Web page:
The Sun and the rest of the solar system formed from a giant, rotating cloud of gas and dust called a solar nebula about 4.5 billion years ago. As the nebula collapsed because of its overwhelming gravity, it spun faster and flattened into a disk. Most of the material was pulled toward the center to form our Sun, which accounts for 99.8% of the mass of the entire solar system.

Like all stars, the Sun will someday run out of energy. When the Sun starts to die, it will swell so big that it will engulf Mercury and Venus and maybe even Earth. Scientists predict the Sun is a little less than halfway through its lifetime and will last another 6.5 billion years before it shrinks down to be a white dwarf.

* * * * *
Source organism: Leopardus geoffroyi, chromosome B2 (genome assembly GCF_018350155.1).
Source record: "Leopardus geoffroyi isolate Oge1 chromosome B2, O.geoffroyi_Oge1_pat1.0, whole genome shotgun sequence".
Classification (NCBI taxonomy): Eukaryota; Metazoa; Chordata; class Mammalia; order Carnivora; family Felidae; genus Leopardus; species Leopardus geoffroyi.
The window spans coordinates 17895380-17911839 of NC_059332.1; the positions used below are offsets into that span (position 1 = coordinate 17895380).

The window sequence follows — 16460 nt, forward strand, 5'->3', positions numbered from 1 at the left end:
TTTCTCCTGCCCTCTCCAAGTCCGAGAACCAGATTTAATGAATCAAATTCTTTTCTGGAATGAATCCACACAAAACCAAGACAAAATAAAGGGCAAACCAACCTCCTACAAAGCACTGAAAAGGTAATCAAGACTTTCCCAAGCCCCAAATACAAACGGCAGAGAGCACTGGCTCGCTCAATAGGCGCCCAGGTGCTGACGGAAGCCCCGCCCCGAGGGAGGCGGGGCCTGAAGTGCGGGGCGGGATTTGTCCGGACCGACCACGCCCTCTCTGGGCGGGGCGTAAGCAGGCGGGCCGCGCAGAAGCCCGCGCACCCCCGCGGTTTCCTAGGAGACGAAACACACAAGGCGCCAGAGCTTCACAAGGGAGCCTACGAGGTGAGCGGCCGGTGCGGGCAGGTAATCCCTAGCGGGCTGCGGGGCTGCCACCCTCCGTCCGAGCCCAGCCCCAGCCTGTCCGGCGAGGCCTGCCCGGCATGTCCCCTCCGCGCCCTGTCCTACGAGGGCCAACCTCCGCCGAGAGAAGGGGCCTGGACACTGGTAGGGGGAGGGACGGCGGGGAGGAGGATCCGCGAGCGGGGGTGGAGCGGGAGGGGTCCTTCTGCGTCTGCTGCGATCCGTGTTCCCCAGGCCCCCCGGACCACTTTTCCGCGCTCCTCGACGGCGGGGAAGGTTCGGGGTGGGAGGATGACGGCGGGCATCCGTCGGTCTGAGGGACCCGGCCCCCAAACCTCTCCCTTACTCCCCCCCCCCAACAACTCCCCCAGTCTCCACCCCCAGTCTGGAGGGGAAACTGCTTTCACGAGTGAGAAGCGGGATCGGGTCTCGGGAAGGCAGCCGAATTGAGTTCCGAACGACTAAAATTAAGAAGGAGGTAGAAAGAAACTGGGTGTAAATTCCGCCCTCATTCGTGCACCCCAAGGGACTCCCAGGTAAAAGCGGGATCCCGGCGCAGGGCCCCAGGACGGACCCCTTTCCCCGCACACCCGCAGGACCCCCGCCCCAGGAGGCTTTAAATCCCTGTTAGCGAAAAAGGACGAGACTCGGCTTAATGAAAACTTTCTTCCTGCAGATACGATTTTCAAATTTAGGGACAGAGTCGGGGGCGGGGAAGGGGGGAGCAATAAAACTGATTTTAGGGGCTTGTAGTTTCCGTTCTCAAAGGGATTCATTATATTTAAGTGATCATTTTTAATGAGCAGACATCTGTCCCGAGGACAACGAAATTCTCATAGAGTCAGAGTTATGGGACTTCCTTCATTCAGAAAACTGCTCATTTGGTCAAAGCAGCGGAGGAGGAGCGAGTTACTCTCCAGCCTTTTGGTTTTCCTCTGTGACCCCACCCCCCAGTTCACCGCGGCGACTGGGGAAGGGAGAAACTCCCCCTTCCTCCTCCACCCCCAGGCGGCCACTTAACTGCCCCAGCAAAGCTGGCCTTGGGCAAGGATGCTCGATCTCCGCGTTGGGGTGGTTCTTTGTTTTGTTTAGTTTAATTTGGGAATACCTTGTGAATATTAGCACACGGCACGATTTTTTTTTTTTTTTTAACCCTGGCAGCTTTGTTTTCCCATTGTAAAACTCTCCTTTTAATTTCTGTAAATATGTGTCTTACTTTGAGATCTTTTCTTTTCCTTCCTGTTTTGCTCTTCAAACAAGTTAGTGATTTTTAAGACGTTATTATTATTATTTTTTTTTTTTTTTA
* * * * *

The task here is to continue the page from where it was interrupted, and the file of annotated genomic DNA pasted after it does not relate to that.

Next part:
Compositions :

The Sun is composed primarily of chemical elements such as hydrogen and helium. At this time in the Sun's life, they account for 74.9% and 23.8% of the mass of the Sun in the photosphere, respectively. All heavier elements, called metals in astronomy, account for less than 2% of the mass, with oxygen (roughly 1% of the Sun's mass), carbon (0.3%), neon (0.2%), and iron (0.2%) being the most abundant.

Internal structure and atmosphere :

The sun and its atmosphere are divided into several zones and layers. The solar interior, from the inside out, is made up of the core, radiative zone and the convective zone. The solar atmosphere above that consists of the photosphere, chromosphere, a transition region and the corona. Beyond that is the solar wind, an outflow of gas from the corona.